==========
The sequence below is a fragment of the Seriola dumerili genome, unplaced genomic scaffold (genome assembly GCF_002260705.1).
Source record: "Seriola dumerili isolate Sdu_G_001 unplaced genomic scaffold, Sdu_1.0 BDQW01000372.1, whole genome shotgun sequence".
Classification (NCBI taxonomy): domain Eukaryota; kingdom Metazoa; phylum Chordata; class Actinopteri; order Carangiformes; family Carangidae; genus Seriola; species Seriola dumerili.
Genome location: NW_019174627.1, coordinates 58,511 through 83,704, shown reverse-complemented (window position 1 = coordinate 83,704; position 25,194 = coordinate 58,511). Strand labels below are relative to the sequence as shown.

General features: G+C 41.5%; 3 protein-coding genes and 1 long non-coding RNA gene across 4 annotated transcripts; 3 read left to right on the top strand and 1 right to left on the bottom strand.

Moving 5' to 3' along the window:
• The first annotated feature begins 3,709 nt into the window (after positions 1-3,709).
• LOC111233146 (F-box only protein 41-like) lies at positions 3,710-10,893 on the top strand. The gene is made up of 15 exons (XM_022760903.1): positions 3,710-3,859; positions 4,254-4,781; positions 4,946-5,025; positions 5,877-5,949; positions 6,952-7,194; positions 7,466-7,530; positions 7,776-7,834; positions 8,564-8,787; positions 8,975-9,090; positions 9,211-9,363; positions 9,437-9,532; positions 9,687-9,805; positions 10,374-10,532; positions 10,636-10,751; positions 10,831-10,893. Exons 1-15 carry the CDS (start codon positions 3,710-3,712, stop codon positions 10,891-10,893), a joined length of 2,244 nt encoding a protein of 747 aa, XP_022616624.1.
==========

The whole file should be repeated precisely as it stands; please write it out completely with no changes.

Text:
The sequence below is a fragment of the Seriola dumerili genome, unplaced genomic scaffold (genome assembly GCF_002260705.1).
Source record: "Seriola dumerili isolate Sdu_G_001 unplaced genomic scaffold, Sdu_1.0 BDQW01000372.1, whole genome shotgun sequence".
Classification (NCBI taxonomy): domain Eukaryota; kingdom Metazoa; phylum Chordata; class Actinopteri; order Carangiformes; family Carangidae; genus Seriola; species Seriola dumerili.
Genome location: NW_019174627.1, coordinates 58,511 through 83,704, shown reverse-complemented (window position 1 = coordinate 83,704; position 25,194 = coordinate 58,511). Strand labels below are relative to the sequence as shown.

General features: G+C 41.5%; 3 protein-coding genes and 1 long non-coding RNA gene across 4 annotated transcripts; 3 read left to right on the top strand and 1 right to left on the bottom strand.

Moving 5' to 3' along the window:
• The first annotated feature begins 3,709 nt into the window (after positions 1-3,709).
• LOC111233146 (F-box only protein 41-like) lies at positions 3,710-10,893 on the top strand. The gene is made up of 15 exons (XM_022760903.1): positions 3,710-3,859; positions 4,254-4,781; positions 4,946-5,025; positions 5,877-5,949; positions 6,952-7,194; positions 7,466-7,530; positions 7,776-7,834; positions 8,564-8,787; positions 8,975-9,090; positions 9,211-9,363; positions 9,437-9,532; positions 9,687-9,805; positions 10,374-10,532; positions 10,636-10,751; positions 10,831-10,893. Exons 1-15 carry the CDS (start codon positions 3,710-3,712, stop codon positions 10,891-10,893), a joined length of 2,244 nt encoding a protein of 747 aa, XP_022616624.1.